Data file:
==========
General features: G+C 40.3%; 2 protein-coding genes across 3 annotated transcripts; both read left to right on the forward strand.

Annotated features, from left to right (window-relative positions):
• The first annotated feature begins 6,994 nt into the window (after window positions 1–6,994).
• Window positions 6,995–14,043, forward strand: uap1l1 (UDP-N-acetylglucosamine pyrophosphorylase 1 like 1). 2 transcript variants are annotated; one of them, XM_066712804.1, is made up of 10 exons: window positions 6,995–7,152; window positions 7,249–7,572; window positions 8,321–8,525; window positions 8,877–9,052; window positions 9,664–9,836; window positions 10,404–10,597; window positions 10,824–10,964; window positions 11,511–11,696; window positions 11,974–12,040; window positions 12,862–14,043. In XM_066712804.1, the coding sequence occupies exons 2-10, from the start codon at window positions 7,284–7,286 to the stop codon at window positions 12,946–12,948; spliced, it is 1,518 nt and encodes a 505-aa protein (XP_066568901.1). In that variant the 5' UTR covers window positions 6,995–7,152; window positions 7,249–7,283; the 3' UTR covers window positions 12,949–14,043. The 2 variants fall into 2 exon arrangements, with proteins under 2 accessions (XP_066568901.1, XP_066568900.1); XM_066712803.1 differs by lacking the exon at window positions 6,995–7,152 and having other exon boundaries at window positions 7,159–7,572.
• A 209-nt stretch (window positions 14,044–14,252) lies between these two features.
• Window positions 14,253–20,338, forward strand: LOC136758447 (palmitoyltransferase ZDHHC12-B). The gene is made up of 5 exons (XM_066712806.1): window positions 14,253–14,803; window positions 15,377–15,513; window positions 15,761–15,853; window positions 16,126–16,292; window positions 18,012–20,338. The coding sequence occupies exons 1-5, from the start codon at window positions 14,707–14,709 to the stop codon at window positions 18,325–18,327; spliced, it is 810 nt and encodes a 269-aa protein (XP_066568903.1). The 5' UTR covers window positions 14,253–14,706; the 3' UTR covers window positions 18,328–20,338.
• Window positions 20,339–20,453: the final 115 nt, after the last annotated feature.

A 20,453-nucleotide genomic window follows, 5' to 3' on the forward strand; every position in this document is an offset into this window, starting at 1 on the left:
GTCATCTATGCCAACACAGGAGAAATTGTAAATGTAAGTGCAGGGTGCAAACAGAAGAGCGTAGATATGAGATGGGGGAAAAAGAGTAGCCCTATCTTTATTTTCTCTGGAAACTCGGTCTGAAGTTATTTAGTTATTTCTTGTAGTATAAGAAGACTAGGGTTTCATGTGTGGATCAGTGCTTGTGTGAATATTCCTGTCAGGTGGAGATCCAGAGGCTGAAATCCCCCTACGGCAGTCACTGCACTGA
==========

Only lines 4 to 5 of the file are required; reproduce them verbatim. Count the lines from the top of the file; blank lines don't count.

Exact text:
• Window positions 6,995–14,043, forward strand: uap1l1 (UDP-N-acetylglucosamine pyrophosphorylase 1 like 1). 2 transcript variants are annotated; one of them, XM_066712804.1, is made up of 10 exons: window positions 6,995–7,152; window positions 7,249–7,572; window positions 8,321–8,525; window positions 8,877–9,052; window positions 9,664–9,836; window positions 10,404–10,597; window positions 10,824–10,964; window positions 11,511–11,696; window positions 11,974–12,040; window positions 12,862–14,043. In XM_066712804.1, the coding sequence occupies exons 2-10, from the start codon at window positions 7,284–7,286 to the stop codon at window positions 12,946–12,948; spliced, it is 1,518 nt and encodes a 505-aa protein (XP_066568901.1). In that variant the 5' UTR covers window positions 6,995–7,152; window positions 7,249–7,283; the 3' UTR covers window positions 12,949–14,043. The 2 variants fall into 2 exon arrangements, with proteins under 2 accessions (XP_066568901.1, XP_066568900.1); XM_066712803.1 differs by lacking the exon at window positions 6,995–7,152 and having other exon boundaries at window positions 7,159–7,572.
• A 209-nt stretch (window positions 14,044–14,252) lies between these two features.